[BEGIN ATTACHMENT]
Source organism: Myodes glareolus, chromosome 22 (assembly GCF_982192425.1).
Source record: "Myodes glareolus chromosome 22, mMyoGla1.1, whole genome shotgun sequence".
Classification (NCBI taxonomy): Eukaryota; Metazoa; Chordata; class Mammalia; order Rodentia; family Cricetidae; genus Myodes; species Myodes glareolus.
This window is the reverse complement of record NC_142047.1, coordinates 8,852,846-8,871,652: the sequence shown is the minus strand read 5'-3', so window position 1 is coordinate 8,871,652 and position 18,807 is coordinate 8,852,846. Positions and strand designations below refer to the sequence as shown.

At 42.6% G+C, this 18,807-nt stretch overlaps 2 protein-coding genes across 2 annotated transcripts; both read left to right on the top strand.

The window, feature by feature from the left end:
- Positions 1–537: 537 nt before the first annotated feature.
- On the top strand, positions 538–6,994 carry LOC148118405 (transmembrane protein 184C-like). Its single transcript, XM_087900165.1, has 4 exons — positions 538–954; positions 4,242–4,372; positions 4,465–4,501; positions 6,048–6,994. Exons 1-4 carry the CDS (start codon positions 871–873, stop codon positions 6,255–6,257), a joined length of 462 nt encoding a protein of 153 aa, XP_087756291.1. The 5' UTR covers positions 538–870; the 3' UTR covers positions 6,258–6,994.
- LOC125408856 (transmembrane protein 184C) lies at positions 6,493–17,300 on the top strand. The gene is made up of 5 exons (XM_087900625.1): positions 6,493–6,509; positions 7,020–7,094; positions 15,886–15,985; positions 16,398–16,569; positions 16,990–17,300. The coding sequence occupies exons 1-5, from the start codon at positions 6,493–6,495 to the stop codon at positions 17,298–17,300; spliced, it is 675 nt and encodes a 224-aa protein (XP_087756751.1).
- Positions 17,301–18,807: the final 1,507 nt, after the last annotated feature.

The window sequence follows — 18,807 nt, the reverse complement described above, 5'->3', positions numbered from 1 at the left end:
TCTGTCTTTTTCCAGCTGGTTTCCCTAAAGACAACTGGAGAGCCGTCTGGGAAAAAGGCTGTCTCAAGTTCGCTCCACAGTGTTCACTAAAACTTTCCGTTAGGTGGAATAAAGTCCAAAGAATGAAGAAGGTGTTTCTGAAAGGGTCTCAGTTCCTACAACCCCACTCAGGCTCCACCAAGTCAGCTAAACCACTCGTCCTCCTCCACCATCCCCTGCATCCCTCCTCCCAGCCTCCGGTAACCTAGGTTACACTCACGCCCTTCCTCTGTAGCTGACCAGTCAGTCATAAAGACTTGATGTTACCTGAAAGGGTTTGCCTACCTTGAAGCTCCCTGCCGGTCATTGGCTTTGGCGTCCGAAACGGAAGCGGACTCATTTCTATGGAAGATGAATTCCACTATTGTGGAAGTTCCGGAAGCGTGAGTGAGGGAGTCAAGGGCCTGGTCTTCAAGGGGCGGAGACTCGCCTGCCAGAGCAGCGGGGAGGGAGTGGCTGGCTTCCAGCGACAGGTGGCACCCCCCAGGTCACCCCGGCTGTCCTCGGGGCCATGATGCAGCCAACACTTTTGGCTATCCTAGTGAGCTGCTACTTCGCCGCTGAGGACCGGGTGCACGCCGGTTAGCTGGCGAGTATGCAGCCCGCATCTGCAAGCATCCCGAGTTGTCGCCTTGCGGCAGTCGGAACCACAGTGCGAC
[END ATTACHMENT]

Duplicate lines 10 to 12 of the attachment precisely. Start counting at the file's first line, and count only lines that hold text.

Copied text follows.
- Positions 17,301–18,807: the final 1,507 nt, after the last annotated feature.

The window sequence follows — 18,807 nt, the reverse complement described above, 5'->3', positions numbered from 1 at the left end:
TCTGTCTTTTTCCAGCTGGTTTCCCTAAAGACAACTGGAGAGCCGTCTGGGAAAAAGGCTGTCTCAAGTTCGCTCCACAGTGTTCACTAAAACTTTCCGTTAGGTGGAATAAAGTCCAAAGAATGAAGAAGGTGTTTCTGAAAGGGTCTCAGTTCCTACAACCCCACTCAGGCTCCACCAAGTCAGCTAAACCACTCGTCCTCCTCCACCATCCCCTGCATCCCTCCTCCCAGCCTCCGGTAACCTAGGTTACACTCACGCCCTTCCTCTGTAGCTGACCAGTCAGTCATAAAGACTTGATGTTACCTGAAAGGGTTTGCCTACCTTGAAGCTCCCTGCCGGTCATTGGCTTTGGCGTCCGAAACGGAAGCGGACTCATTTCTATGGAAGATGAATTCCACTATTGTGGAAGTTCCGGAAGCGTGAGTGAGGGAGTCAAGGGCCTGGTCTTCAAGGGGCGGAGACTCGCCTGCCAGAGCAGCGGGGAGGGAGTGGCTGGCTTCCAGCGACAGGTGGCACCCCCCAGGTCACCCCGGCTGTCCTCGGGGCCATGATGCAGCCAACACTTTTGGCTATCCTAGTGAGCTGCTACTTCGCCGCTGAGGACCGGGTGCACGCCGGTTAGCTGGCGAGTATGCAGCCCGCATCTGCAAGCATCCCGAGTTGTCGCCTTGCGGCAGTCGGAACCACAGTGCGAC